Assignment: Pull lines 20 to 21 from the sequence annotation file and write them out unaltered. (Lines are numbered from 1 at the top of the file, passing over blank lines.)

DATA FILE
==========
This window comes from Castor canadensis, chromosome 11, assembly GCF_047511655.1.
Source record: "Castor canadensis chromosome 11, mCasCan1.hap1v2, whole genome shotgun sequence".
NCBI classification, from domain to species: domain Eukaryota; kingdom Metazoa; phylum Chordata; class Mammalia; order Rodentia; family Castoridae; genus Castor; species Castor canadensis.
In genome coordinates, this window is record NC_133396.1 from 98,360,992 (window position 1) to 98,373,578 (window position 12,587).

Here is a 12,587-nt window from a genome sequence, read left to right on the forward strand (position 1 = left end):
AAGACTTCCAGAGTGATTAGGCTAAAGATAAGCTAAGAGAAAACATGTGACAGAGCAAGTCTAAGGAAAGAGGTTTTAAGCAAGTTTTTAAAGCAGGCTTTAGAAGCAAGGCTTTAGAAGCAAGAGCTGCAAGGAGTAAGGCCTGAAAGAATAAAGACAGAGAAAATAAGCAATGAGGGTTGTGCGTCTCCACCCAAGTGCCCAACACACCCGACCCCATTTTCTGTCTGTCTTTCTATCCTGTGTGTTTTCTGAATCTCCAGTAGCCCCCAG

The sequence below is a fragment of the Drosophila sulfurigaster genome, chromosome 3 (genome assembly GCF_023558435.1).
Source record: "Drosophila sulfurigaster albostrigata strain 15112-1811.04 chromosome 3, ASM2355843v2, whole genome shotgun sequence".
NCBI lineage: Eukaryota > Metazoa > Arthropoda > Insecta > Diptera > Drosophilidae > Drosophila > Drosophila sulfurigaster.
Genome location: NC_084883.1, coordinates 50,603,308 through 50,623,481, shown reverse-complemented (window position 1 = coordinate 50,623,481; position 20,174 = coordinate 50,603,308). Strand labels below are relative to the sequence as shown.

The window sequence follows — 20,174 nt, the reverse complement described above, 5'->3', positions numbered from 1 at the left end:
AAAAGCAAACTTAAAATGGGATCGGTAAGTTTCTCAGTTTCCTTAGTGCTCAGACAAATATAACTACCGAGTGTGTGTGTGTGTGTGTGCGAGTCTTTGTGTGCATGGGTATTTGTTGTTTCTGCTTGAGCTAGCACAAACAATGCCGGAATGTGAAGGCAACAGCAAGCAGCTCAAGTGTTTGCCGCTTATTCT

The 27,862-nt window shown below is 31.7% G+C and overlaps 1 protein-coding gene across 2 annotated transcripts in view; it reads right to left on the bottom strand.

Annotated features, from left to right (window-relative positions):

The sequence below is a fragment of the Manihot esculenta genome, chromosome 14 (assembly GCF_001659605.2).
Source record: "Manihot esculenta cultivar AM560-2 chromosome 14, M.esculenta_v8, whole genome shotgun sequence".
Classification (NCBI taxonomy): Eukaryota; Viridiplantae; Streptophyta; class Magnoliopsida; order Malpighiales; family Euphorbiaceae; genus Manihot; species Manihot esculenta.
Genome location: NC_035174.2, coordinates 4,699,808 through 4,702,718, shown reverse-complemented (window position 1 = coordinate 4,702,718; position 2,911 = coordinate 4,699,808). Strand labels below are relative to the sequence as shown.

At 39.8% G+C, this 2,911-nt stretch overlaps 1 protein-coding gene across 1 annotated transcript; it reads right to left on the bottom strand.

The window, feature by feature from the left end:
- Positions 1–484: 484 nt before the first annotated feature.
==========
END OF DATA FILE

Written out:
The window, feature by feature from the left end:
- Positions 1–484: 484 nt before the first annotated feature.